Your kitchen harbors more bacteria than any other room in your house. While the lion’s share are harmless, some can cause nasty (and even long-lasting) effects. Here’s how to keep your kitchen safe.

Don’t mistake a tidy kitchen for a germ-free kitchen

Studies of people’s homes (even spotless-looking ones) turn up bacteria like Listeria, Staphylococcus aureus, Campylobacter, and E. coli on sinks, faucet handles, countertops, refrigerators, and more.

Germs from a contaminated sink could end up on foods that you put in it.

When researchers swabbed 100 home kitchens, they found Staphylococcus aureus in roughly 14 percent of samples, mostly from kitchen counters and refrigerator door handles.

What to do

To remove dirt and grease, clean all surfaces with warm water and dish soap (or a store-bought cleaner). Then disinfect with diluted bleach (1 teaspoon per cup of water) made in the past 24 hours. Or use a store-bought EPA-registered disinfectant (the back or side panel will say “EPA Reg. No.,” often in small print). Most disinfectants need a few minutes to do their job, so check the instructions on the label.

Disinfect your faucet handle daily and your sink weekly. Clean the refrigerator door handle and other high “touch points” like cabinet handles weekly.

Wash your hands well

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In one study, all 30 participants said that washing their hands after handling raw meat was “very important.” (It is.) But when researchers watched them cook a hamburger, only 70 percent washed their hands after touching the raw meat.

In a study of 100 adults, 62 didn’t rub their palms together or wash between their fingers, and 47 didn’t use soap to wash their hands.

What to do

Wash your hands with soap and warm water for at least 20 seconds, making sure to clean between each finger. Wash before you start cooking, after each time you touch raw meat, poultry, seafood, or eggs, and after you finish cooking.

Clean your cleaning tools

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Sponges, dish brushes, and dishcloths are often the most highly contaminated items in the kitchen.

In one study, Campylobacter survived for one day in all three types of sponges tested, while Salmonella survived for seven days in two of the three. Both bacteria are common in raw poultry.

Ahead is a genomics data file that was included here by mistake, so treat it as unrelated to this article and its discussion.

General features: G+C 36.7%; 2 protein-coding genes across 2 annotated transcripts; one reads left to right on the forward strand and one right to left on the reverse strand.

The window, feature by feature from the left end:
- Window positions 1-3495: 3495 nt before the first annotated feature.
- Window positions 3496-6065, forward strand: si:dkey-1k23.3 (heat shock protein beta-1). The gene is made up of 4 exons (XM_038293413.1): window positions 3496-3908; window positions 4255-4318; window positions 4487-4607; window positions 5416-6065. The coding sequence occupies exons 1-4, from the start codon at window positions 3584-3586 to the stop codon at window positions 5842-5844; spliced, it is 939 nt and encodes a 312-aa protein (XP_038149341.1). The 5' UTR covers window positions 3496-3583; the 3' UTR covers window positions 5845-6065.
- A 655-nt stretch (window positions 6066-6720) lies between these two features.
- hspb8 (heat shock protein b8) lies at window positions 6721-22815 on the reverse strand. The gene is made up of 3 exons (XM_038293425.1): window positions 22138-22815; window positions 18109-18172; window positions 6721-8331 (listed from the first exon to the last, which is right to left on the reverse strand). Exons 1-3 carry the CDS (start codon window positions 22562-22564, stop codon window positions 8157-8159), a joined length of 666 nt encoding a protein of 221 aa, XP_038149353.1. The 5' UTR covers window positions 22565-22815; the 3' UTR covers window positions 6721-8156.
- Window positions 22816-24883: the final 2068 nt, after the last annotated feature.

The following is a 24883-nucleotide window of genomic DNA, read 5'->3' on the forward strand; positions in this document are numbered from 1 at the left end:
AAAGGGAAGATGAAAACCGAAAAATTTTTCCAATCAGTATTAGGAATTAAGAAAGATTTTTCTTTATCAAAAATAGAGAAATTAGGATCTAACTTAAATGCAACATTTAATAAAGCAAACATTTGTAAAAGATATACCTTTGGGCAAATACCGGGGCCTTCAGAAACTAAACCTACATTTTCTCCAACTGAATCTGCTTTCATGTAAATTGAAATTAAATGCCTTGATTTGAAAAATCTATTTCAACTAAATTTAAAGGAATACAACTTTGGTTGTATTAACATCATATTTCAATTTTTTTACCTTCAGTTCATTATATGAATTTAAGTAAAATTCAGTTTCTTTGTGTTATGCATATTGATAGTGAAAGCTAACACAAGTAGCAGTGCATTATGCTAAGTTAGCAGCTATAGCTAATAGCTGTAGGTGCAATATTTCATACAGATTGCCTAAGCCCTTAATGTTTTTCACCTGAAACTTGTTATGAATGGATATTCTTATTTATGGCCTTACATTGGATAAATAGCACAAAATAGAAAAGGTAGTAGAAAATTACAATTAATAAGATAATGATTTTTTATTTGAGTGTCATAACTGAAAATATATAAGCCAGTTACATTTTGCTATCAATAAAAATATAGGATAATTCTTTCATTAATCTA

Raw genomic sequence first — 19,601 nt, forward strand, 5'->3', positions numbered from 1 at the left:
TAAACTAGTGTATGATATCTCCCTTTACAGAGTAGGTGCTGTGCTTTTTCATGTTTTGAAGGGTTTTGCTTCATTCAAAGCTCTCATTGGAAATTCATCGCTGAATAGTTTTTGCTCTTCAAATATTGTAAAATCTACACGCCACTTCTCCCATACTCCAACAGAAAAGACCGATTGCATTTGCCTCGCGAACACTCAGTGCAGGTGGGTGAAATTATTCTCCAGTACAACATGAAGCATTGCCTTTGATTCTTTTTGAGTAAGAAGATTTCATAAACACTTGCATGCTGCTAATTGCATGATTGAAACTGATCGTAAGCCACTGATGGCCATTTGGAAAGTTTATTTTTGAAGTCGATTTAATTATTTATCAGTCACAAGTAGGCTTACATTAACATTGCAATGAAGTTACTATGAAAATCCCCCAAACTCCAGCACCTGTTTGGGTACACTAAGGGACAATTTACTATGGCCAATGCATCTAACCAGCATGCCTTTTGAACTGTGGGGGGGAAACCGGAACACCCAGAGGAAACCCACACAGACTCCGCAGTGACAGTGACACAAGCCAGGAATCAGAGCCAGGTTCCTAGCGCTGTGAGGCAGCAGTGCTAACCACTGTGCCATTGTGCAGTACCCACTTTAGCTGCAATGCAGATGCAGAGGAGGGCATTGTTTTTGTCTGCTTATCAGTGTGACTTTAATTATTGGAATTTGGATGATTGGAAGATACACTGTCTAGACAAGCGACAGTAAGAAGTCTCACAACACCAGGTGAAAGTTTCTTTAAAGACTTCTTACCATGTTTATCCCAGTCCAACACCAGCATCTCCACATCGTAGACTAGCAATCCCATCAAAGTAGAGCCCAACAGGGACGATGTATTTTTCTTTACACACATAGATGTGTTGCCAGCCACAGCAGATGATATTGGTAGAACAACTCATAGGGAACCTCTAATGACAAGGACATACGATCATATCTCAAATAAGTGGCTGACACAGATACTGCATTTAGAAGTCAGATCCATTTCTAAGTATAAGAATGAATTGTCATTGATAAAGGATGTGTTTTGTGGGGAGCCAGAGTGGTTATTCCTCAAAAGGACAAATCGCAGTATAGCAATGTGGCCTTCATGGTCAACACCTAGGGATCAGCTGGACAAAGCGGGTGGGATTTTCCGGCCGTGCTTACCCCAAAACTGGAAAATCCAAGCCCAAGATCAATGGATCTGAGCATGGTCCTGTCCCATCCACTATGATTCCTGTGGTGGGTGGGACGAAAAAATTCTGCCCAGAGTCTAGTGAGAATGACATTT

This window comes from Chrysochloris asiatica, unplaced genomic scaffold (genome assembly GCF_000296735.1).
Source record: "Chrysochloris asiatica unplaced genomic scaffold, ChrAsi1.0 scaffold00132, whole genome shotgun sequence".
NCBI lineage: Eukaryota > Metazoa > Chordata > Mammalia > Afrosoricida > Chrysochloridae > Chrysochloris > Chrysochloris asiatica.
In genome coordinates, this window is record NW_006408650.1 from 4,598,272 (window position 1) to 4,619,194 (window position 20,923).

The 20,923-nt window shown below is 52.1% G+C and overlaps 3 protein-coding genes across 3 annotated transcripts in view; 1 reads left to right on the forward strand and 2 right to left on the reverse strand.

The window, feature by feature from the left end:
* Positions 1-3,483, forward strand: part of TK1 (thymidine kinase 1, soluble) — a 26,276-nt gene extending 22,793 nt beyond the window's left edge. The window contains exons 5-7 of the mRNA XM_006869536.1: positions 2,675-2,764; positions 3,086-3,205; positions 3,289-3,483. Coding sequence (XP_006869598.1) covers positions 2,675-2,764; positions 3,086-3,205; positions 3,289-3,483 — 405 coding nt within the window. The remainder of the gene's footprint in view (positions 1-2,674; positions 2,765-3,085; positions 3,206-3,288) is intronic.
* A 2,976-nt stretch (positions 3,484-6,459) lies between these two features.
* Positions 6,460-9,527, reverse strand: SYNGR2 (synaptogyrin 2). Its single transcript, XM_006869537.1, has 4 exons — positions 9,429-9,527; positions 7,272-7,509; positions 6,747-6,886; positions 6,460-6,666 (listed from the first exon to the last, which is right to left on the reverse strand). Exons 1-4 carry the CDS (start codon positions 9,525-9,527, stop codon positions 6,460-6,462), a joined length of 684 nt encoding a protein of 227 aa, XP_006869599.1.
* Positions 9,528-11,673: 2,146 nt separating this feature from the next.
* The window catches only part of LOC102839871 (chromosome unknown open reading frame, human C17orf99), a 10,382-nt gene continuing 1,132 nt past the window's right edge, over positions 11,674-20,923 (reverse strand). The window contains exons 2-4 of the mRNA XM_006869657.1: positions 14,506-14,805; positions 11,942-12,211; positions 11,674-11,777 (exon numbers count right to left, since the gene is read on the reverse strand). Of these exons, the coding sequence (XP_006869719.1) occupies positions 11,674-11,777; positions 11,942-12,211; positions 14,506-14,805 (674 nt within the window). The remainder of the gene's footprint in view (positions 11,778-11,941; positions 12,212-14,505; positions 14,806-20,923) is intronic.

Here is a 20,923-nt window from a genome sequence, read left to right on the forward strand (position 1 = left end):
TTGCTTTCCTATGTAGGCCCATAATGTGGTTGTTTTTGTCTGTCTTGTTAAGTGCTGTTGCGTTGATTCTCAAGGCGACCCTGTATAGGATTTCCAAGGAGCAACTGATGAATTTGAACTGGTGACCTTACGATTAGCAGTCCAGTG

What to do

Use cleaning tools for a single purpose. For example, dedicate a brush or sponge for dishes, a cloth for cleaning countertops, and a dish towel for drying clean hands.

Sanitize your dish brush, sponge, and dishcloths daily. Soak your brushes for a few minutes in diluted bleach (one teaspoon per cup of water) and let them air dry. Microwave your wet sponge (as long as it has no metal) for two minutes. Wash your dishcloths with bleach in the washing machine.

Follow the rinse rules

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In a survey of roughly 1,500 people, nearly 70 percent said that they rinse raw poultry. Not a good idea. Rinsing can spread harmful germs to your sink and countertop rather than wash them off your poultry.

Washing bags of “ready to eat” (or even “triple washed”) greens is more likely to spread kitchen germs onto your greens than to wash away germs that may be on them.

Soaking leafy greens—bagged or not—can transfer germs from one leaf to another.


What to do

Rinse raw fruits and vegetables under running water. That will remove dirt and debris, and it may remove some harmful germs. (No washing method can remove all germs.) Skip the produce washes, which work no better than running water.

Watch out for cross-contamination

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Researchers added a bacteria to chicken thighs before observing 300 volunteers prepare baked chicken and salad. Roughly 25 percent of the salads prepared by those who rinsed their chicken ended up with the bacteria. No big surprise there. But so did 20 percent of the salads made by those who didn’t rinse.

Turns out those who didn’t rinse the chicken also contaminated their sinks, likely by rinsing their hands after handling the raw poultry. And some volunteers placed salad ingredients—or prepared the salad—in the sink. Inadequate handwashing after handling the raw chicken may also have contaminated the salad.

What to do

After handling raw meat, poultry, seafood, or eggs, wash your hands, then disinfect the sink.

Keep raw meat, poultry, seafood, and eggs separate from foods that don’t require cooking. For example, don’t use a cutting board or knife to prepare vegetables after you’ve used it to prep raw meat.

Store smart

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In one study of 100 homes, refrigerator temperatures ranged from freezing cold (26° F) to very warm (54° F).

In 97 of those 100 homes, raw meat, poultry, or seafood was stored on a shelf where it could leak onto ready-to-eat foods below.

What to do

Set your refrigerator to 40° F. (If your fridge doesn’t have a thermometer, buy one.) And don’t pack it too tightly. Air needs to circulate to chill the food.

Keep raw meat, poultry, and seafood wrapped securely or in a sealed container. Better yet, keep them in their own drawer or on a bottom shelf in case they leak.

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